Target’s chief innovation and strategy officer Casey Carl will leave the retailer early next month, Target CEO Brian Cornell told headquarters employees via an e-mail cited by the StarTribune Thursday.
Cornell told employees a replacement for Carl is being sought, writing according to the StarTribune, "Innovation is alive and well at Target. Our new leader's job will be to build upon the progress we've made.” Carl, who had held the role since 2014, was a guiding force behind Target's LA25 "store of the future" program and other innovation endeavors. His departure comes after Jason Goldberger, the retailer's chief digital officer, left the company last year after only a few months on the job.
- The shakeup comes as Target attempts to shift its innovation focus from futuristic pilot projects and long-term visions to programs, ventures and growth opportunities that can have a nearer-term impact on the retailer’s core business, the StarTribune reports.
Cornell was careful to point out that as Carl exits, Target is not closing its mind, wallet or doors to innovation. But the big-box retailer does seem to be pivoting its innovation strategy.
Matt Sargent, senior vice president of retail for Frank N. Magid Associates, told Retail Dive via e-mail, "From an innovation perspective, Target's most important business objective over the last four years has been to evolve to meet the changing digital needs of its customer. Given that Target's customers have flocked to Amazon's Prime and Prime Now options at high rates indicates that this business objective has not been met."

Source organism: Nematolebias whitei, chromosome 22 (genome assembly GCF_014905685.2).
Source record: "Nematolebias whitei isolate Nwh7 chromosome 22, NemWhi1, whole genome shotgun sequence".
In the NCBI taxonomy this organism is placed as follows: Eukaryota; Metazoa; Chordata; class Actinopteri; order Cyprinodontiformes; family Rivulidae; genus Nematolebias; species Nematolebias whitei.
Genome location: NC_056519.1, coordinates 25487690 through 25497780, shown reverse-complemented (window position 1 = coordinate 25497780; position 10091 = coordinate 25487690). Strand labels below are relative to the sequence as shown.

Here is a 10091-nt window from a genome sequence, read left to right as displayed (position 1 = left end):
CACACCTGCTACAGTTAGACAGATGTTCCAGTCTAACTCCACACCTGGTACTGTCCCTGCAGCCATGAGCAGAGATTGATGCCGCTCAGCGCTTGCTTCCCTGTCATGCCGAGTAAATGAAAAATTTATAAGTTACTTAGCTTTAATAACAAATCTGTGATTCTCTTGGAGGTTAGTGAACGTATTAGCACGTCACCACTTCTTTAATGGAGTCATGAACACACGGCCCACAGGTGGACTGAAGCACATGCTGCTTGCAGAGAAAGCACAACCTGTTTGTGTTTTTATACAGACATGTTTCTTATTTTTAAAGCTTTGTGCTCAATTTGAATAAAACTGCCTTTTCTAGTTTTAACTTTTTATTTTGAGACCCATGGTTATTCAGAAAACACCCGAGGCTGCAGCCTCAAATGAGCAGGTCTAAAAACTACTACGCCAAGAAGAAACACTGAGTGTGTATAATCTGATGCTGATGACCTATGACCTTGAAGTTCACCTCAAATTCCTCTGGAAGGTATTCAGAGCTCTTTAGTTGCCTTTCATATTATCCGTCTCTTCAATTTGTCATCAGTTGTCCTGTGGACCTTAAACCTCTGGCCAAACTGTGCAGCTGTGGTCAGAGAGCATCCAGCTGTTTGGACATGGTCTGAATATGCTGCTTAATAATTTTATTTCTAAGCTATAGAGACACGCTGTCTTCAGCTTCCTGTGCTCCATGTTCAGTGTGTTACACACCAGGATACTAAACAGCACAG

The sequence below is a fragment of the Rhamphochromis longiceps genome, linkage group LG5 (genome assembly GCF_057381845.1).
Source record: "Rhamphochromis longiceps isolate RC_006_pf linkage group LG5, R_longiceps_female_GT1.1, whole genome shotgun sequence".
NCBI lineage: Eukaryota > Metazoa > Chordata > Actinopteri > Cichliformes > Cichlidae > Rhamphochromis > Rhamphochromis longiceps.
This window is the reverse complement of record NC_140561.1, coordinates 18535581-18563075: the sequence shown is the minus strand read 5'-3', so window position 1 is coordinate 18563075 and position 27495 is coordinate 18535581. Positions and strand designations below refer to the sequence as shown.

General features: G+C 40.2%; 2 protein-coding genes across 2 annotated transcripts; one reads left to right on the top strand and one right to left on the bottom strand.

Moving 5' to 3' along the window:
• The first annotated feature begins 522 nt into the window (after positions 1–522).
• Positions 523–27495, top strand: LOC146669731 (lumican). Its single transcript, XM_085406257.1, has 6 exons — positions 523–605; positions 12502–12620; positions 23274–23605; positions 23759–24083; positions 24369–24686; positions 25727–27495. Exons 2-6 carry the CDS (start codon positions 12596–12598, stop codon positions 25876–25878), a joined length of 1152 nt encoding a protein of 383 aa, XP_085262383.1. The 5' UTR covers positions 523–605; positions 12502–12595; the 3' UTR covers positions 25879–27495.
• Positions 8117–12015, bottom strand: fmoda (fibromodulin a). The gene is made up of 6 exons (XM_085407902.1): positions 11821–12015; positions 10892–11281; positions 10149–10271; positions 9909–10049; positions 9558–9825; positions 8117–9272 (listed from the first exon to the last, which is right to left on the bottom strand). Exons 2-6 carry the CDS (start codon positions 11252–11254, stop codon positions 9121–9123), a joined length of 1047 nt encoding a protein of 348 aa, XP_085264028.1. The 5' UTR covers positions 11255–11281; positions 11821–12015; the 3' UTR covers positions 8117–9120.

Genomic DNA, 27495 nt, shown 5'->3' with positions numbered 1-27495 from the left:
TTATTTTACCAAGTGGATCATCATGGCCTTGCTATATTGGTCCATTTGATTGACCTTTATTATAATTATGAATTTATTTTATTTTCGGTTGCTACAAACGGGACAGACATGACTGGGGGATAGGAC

Carl has done quite a lot to lend Target an innovative mindset and an air of entrepreneurial spirit. The LA25 stores have been part of that, but Carl's influence also accounts for Target's vertical farming initiative, its Target + Techstars accelerator program and other efforts. What Carl's departure means for the future of these initiatives is unclear. Despite Cornell's vote of confidence for innovation, the StarTribune report suggests that Target is trying to extricate itself from speculative long-term innovation projects in favor of pursuits that could have impact on its core business much sooner.
Sargent said the retailer needs to re-focus how it uses innovation to drive customer engagement. "From an innovation perspective, Target will likely need to look to the outside to evolve its digital engagement with customers," he said. "A great example of this is what Wal-Mart is doing with Jet and the fact that Walmart turned over the digital reins of Walmart to Marc Lore (Jet's founder). This move demonstrates the benefit of allowing non-traditional retail leaders to lead innovation within traditional retailers."
Ironically, Lore recently took a page from Target's innovation strategy by launching a start-up incubator program called Store No. 8. Some of Carl's projects may live on, but Target's technology operations have been in a state of flux for a few years now. The retailer had IT layoffs at one point before CIO Mike McNamara reversed that course, hiring engineers, eschewing outsourcing and building up in-house IT expertise. When Goldberger left last year after a very brief tenure, some of his digital responsibilities were absorbed by McNamara. Could the same happen with Target's innovation strategy upon Carl's departure? If not, then just who will be Target's version of Marc Lore?